Rebel seizure of Syrian border affects exports

The Nasib crossing on the main Damascus-Amman highway has grown in importance due to a steady rise in exports of garments and consumer goods.

Rebel seizure of Syrian border affects exports

World Bulletin / News Desk

Syrian rebels' seizure of the main frontier crossing with Jordan has dealt a heavy blow to the Damascus government's efforts to revive a once thriving export trade crippled by civil war, and is also hurting businesses across the region.

Western-backed mainstream fighters took control of the Nasib crossing three weeks ago, closing the chief conduit for bilateral trade worth over $2 billion a year.

Along with Syrian and Jordanian firms involved in the border trade, Lebanese exporters are also feeling the pain as they are no longer able send goods by truck through Syria and Jordan to their major markets in the Gulf. Exporters are being forced to turn to a far more costly sea and land route via Egypt to reach consumers in the wealthy oil producing states.

"Nasib in particular is a catastrophe for us and for our products and also for the Jordanian side too because it also handled cargo and commercial exchanges," Muhanad al-Asfar, a senior member of the Syrian Exporters' Uniontold state television this week.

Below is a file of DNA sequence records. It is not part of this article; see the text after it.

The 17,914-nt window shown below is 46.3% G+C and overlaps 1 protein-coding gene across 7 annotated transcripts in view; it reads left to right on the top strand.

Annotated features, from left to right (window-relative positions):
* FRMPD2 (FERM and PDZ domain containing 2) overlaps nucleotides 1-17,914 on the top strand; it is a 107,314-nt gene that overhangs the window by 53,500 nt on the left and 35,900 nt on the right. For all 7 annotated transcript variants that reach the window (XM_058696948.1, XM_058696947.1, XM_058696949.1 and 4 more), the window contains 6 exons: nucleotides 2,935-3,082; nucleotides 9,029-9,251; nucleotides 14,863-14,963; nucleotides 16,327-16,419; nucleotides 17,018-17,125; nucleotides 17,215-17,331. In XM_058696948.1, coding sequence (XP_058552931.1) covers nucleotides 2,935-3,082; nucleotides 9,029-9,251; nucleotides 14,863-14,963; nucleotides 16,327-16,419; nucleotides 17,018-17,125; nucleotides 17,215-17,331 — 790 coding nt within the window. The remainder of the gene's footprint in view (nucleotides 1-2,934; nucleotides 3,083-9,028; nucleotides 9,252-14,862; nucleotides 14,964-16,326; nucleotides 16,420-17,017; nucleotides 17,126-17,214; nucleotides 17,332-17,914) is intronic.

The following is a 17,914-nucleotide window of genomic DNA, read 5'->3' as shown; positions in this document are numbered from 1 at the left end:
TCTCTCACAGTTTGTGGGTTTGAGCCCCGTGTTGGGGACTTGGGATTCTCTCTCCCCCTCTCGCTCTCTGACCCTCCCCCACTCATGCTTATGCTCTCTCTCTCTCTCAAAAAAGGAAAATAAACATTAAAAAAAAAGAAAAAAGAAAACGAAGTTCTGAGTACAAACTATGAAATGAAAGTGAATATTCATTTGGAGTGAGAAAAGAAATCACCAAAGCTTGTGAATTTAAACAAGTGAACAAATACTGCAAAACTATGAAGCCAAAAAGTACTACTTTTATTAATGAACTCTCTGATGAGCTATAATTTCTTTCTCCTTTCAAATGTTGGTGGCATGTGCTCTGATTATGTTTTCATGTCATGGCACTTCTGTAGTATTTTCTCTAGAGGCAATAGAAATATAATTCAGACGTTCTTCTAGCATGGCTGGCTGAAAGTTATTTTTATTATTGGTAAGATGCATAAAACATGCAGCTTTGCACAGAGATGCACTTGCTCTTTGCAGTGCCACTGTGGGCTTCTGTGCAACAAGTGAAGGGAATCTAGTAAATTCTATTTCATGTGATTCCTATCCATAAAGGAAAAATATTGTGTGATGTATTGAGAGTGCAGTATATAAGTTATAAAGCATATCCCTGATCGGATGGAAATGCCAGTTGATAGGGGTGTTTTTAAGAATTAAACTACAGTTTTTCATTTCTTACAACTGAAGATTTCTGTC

Syria, home to an ancient mercantile culture, was once a crossroads for trade between Europe and the Arabian peninsula, carrying billions of dollars of goods arriving from Turkey and heading for the Gulf. Its own producers were also major suppliers to the region.

This trade has dived during four years of crisis, which began with a peaceful uprising against President Bashar al-Assad and descended into civil war. Now Damascus is trying to rebuild Syrian industry and exports to withstand sanctions imposed by the West and defeat the insurgency.

At least 40 percent of industrial capacity was left idle, but firms have moved some production away from areas worst hit by the fighting. The government is pushing them hard to raise exports needed to earn scarce foreign currency and boost imports of essential raw materials.

"Syria's priority is to get foreign exchange and not to import goods that are produced locally. I want to preserve my foreign currency to buy essential goods," Thaer Fayad, head of foreign trade in the Economy Ministry, told state television.

Syrian exports climbed back to $1.8 billion last year, the highest level since the crisis began in 2011, according to Ihab Smandar, the president of the state-run Exports Promotion Authority. However, this fell far short of the import bill, which he estimated at $4.3 billion, and remained a small fraction of exports in 2010 which totalled $12 billion.

Until now Syria's southern border has played a leading role in the revival drive: Jordanian figures show two-way trade with Syria was in the region of $2 billion last year.

 

 

Güncelleme Tarihi: 24 Nisan 2015, 15:44
YORUM EKLE